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What does red skin in pigs indicate? Is it just a fever?

View: 49 Author: Site Editor Publish Time: 2022-08-08 Origin: site

When it comes to pig skin redness, a slightly experienced farmer will say that the pig must have a fever. This is also true, but in order to completely cure the pig skin redness disease, it is necessary to fully understand what disease causes the pig. The skin is red, so it is better to prescribe the right medicine. Which pig diseases can cause red skin of pigs, friends should be cautious and do a good job of prevention!

What does red skin in pigs indicate Is it just a fever

  1. Acute swine fever
    is an acute, febrile and septic infectious disease of pigs caused by swine fever virus.
    The diseased pigs showed sudden onset, high fever (41.0~42.5℃), large and dense bleeding spots on the mucous membrane and skin, which did not fade with acupressure, and small bleeding spots on the skin of the ears, inner limbs, abdomen and vulva, etc. . There are a lot of mucopurulent secretions in both eyes, and even the eyelids are stuck, the foreskin accumulates urine, initial constipation, and post-diarrhea. The course of disease is 1 to 3 days, and the morbidity and mortality are high.
    2. Porcine Dermatitis Nephrotic Syndrome
    This disease is caused by circovirus type, which mostly occurs in piglets of 12 to 14 weeks old, and is mainly an infectious disease with red papules on the skin.
    Sick pigs manifested as anorexia, sluggishness, paleness, fever, conjunctivitis, dyspnea, diarrhea, and weight loss. Irregular erythema and papules appeared on the skin, first appearing on the rear quarter, limbs and abdomen of the pig, and then spreading to the chest, lower back and ears.
    On the eyes, round or irregular red to purple spots and papules of different shades can be seen, which combine to form irregular plaques on the perineum and the ends of the extremities.
    3. Porcine eperythrozoonosis is a schistosomiasis
    caused by eperythrozoon parasitizing porcine red blood cells or plasma. The main transmission vectors are mosquitoes and blood-sucking arthropods, and the disease is most common in summer and autumn.
    At the beginning of the disease, some pigs lost their appetite and were mentally sluggish. After 3 days, the appetite disappeared, the body temperature began to rise, and stayed at 41~42 ℃, serous secretions flowed out of the nasal cavity, and the conjunctiva was pale and anemia. Some pigs breathe faster, the feces are spherical, dry and hard with mucus and blood, the urine is less and yellow, and the water intake drops significantly.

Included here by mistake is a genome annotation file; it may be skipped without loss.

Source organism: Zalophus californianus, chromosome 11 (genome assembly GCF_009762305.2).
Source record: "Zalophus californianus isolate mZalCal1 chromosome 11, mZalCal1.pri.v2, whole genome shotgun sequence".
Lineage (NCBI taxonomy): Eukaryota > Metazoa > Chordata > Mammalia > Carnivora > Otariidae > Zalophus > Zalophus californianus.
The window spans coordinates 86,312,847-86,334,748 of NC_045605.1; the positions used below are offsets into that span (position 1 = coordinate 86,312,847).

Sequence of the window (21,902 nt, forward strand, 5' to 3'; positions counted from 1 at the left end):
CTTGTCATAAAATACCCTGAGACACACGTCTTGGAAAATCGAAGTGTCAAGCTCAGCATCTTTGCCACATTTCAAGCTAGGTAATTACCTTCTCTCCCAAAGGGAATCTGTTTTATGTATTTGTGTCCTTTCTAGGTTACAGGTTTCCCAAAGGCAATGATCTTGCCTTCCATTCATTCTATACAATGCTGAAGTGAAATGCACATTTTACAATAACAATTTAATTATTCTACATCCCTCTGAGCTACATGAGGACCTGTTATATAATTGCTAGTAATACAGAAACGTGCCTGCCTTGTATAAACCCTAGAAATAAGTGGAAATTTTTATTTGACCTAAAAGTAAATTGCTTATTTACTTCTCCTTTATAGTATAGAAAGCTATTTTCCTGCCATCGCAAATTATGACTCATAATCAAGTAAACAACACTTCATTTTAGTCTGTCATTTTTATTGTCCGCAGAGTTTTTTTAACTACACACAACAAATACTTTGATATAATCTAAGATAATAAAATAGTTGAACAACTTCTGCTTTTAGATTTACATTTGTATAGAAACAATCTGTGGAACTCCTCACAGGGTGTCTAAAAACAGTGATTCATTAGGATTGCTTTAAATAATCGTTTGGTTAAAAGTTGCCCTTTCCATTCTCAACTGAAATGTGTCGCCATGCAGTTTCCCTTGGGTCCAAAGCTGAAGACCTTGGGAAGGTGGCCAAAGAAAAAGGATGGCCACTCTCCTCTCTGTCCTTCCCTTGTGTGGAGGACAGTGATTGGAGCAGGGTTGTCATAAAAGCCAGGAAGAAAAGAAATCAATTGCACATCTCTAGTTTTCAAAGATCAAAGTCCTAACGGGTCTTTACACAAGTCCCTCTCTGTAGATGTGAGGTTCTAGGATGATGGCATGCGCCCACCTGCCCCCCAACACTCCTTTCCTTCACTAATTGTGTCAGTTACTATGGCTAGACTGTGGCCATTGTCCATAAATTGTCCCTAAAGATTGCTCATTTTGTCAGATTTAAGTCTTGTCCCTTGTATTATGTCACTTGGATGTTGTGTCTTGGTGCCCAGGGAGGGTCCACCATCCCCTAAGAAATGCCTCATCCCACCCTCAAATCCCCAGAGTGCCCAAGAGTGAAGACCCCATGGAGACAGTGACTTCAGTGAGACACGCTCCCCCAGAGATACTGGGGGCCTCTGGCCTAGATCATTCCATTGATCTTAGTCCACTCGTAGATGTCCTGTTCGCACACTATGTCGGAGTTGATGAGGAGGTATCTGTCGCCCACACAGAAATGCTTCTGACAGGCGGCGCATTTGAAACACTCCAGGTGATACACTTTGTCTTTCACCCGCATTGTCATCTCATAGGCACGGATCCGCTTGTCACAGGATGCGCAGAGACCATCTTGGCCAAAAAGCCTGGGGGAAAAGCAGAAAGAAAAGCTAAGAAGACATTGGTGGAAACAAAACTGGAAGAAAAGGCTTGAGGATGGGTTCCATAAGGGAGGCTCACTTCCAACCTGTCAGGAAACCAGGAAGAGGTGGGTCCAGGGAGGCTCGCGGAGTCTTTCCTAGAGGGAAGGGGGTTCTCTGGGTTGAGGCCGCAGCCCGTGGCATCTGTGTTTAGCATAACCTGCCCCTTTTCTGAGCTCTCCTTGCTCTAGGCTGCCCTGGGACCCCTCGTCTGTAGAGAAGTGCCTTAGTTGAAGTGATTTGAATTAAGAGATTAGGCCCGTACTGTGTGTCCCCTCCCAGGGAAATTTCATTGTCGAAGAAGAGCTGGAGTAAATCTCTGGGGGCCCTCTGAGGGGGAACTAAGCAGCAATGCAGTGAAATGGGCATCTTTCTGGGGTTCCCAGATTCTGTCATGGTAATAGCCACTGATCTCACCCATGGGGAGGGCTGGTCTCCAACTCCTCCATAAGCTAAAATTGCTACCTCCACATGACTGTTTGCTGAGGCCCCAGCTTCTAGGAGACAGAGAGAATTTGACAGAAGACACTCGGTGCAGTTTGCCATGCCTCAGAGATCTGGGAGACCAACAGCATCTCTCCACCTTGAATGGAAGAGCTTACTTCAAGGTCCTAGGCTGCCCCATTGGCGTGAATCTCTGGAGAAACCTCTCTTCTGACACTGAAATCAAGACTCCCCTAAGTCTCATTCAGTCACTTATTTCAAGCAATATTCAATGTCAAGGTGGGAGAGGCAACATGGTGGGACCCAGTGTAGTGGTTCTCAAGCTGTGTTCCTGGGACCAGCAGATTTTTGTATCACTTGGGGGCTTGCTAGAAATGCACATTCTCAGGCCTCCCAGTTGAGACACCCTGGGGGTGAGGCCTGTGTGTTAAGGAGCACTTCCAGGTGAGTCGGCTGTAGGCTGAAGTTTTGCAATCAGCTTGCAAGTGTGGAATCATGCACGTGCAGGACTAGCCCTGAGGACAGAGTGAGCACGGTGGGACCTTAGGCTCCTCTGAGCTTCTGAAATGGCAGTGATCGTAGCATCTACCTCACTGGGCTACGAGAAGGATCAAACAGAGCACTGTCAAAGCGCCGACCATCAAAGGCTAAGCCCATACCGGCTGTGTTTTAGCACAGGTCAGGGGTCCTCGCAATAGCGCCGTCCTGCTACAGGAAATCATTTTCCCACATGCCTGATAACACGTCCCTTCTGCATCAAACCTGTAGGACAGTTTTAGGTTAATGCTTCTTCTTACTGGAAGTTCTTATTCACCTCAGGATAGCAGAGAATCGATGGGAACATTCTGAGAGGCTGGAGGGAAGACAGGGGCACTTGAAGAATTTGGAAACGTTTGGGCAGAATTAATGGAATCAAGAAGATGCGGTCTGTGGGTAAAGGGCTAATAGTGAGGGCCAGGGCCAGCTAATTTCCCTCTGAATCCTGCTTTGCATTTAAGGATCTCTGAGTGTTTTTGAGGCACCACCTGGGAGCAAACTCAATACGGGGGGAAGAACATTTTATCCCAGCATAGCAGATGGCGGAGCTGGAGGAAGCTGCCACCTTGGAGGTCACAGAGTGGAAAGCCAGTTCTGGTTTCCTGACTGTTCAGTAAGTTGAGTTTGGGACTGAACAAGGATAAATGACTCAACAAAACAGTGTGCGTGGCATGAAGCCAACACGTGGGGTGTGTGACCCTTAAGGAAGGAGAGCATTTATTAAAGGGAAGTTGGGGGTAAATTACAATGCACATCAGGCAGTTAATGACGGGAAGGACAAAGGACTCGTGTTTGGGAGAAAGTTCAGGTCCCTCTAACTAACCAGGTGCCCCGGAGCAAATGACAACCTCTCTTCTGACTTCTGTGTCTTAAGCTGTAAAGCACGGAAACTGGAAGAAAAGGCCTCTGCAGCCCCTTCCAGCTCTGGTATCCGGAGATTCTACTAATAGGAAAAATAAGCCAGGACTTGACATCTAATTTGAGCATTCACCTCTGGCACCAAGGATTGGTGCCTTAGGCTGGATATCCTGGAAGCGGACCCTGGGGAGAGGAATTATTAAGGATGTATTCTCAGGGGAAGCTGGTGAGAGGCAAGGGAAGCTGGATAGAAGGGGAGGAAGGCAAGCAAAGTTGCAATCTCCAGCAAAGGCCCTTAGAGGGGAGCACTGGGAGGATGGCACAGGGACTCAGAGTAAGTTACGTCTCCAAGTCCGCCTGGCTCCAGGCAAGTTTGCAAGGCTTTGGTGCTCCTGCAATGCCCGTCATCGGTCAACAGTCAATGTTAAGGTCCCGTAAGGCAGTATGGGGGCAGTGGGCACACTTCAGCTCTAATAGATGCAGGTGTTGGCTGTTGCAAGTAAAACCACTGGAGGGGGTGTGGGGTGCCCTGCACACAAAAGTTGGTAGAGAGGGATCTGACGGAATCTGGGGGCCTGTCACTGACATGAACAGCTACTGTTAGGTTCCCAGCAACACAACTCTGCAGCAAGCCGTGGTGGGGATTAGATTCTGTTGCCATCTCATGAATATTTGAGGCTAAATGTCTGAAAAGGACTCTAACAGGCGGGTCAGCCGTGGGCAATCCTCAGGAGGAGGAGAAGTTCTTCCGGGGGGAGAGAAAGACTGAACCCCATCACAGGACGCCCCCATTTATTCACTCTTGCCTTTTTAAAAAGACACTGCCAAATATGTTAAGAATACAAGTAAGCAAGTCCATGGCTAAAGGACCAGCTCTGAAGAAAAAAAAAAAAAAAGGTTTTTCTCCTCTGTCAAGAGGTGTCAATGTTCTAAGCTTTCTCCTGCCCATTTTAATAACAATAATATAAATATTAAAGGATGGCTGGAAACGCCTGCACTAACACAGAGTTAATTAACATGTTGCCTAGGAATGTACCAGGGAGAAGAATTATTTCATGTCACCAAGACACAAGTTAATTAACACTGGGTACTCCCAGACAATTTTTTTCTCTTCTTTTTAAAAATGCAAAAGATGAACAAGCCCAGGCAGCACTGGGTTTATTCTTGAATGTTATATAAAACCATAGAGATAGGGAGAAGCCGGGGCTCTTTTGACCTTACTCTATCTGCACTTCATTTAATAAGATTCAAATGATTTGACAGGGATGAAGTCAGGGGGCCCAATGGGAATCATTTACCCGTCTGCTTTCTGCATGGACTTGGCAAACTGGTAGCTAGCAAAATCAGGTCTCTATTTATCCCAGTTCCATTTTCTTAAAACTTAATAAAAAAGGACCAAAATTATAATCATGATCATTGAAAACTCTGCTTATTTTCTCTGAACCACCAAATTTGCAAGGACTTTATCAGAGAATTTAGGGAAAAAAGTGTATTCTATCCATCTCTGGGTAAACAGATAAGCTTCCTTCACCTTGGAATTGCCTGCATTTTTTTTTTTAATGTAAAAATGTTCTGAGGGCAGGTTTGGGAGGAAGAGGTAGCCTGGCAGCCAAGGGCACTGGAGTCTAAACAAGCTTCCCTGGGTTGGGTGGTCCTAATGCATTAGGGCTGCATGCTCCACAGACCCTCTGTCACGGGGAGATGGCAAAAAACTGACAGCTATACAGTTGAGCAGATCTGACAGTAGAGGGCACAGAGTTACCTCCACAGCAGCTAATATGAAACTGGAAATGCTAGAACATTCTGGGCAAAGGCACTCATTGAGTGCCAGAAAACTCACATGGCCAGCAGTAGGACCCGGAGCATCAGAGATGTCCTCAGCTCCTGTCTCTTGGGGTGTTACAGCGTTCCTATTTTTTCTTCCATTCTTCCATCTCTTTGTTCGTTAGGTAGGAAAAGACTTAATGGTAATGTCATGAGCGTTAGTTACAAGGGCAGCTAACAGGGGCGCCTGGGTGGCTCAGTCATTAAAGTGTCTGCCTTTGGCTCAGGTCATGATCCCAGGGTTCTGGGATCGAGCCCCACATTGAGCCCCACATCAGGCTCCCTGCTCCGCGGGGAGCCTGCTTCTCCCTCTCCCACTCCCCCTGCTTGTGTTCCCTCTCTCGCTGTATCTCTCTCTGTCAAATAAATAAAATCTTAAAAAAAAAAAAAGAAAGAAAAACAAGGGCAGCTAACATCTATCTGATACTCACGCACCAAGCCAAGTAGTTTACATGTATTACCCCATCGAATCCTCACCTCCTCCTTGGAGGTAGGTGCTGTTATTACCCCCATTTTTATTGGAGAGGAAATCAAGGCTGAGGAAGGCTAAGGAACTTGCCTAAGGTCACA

After 5 days, the ears of the sick pigs changed from red to purple, and some sick pigs had paralysis of both hind limbs, red spots on the buttocks and back, and sometimes purulent secretions flowed from the nasal cavity. Soon the red dots on various parts of the body were connected into a whole, and the whole pig body was red.
    With the aggravation of the disease, the urine changes from light yellow to dark yellow, red or even brown in severe cases, the blood is thin, the sick pigs are getting thinner and thinner, the visible mucous membranes are yellowed, the eye circles are black, and blue-purple spots appear on the ears and the inside of the limbs Or plaque, the body temperature drops to about 40 ℃, when it drops below 39 ℃, the pig is dying.
    4. Porcine exudative dermatitis
    Acute contact dermatitis of piglets caused by Staphylococcus suis infection (mostly occurring in suckling piglets and weaning piglets in farrowing houses) is characterized by systemic oil-like exudative dermatitis.
    Piglets usually become ill 4 to 6 days after infection.
    At first, inflammation and erythema appear on the skin around the eyes and on the cheeks of the head. Over time, a thin, gray-brown flake-like exudate appeared in the axilla and ribs, rich in lipids, and spread to the whole body in 3 to 5 days. There was continuous exudation of mucilage-like tissue fluid at the site of inflammation, foul odor, When it is sticky to the touch, the exudate sticks to dust, dander and dirt and solidifies into a gray or black crust like a tortoise back.
    Severely infected piglets resemble black hedgehogs with standing coats, diarrhoea and weight loss, poor appetite, rapid weight loss, and death within 24 hours, usually within 3 to 10 days. Sick pigs do not show itching, and fever is not common.
    The severity of the disease in littermates varies, and the growth of tolerant pigs is significantly slower.